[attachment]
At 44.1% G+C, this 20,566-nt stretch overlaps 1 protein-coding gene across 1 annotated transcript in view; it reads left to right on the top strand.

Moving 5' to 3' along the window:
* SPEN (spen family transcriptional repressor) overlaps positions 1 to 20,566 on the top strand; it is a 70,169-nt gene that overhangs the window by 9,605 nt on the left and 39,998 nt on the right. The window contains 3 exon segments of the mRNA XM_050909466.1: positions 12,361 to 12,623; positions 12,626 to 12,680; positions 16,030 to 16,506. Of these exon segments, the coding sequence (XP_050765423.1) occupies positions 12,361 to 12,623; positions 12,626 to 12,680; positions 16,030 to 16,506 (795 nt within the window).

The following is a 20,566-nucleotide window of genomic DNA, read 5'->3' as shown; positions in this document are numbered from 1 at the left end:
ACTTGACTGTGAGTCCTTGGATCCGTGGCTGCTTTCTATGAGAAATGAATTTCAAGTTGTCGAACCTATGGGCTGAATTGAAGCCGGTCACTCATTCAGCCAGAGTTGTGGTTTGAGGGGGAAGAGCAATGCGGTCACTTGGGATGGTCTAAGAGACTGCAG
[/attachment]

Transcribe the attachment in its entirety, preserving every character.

At 44.1% G+C, this 20,566-nt stretch overlaps 1 protein-coding gene across 1 annotated transcript in view; it reads left to right on the top strand.

Moving 5' to 3' along the window:
* SPEN (spen family transcriptional repressor) overlaps positions 1 to 20,566 on the top strand; it is a 70,169-nt gene that overhangs the window by 9,605 nt on the left and 39,998 nt on the right. The window contains 3 exon segments of the mRNA XM_050909466.1: positions 12,361 to 12,623; positions 12,626 to 12,680; positions 16,030 to 16,506. Of these exon segments, the coding sequence (XP_050765423.1) occupies positions 12,361 to 12,623; positions 12,626 to 12,680; positions 16,030 to 16,506 (795 nt within the window).

The following is a 20,566-nucleotide window of genomic DNA, read 5'->3' as shown; positions in this document are numbered from 1 at the left end:
ACTTGACTGTGAGTCCTTGGATCCGTGGCTGCTTTCTATGAGAAATGAATTTCAAGTTGTCGAACCTATGGGCTGAATTGAAGCCGGTCACTCATTCAGCCAGAGTTGTGGTTTGAGGGGGAAGAGCAATGCGGTCACTTGGGATGGTCTAAGAGACTGCAG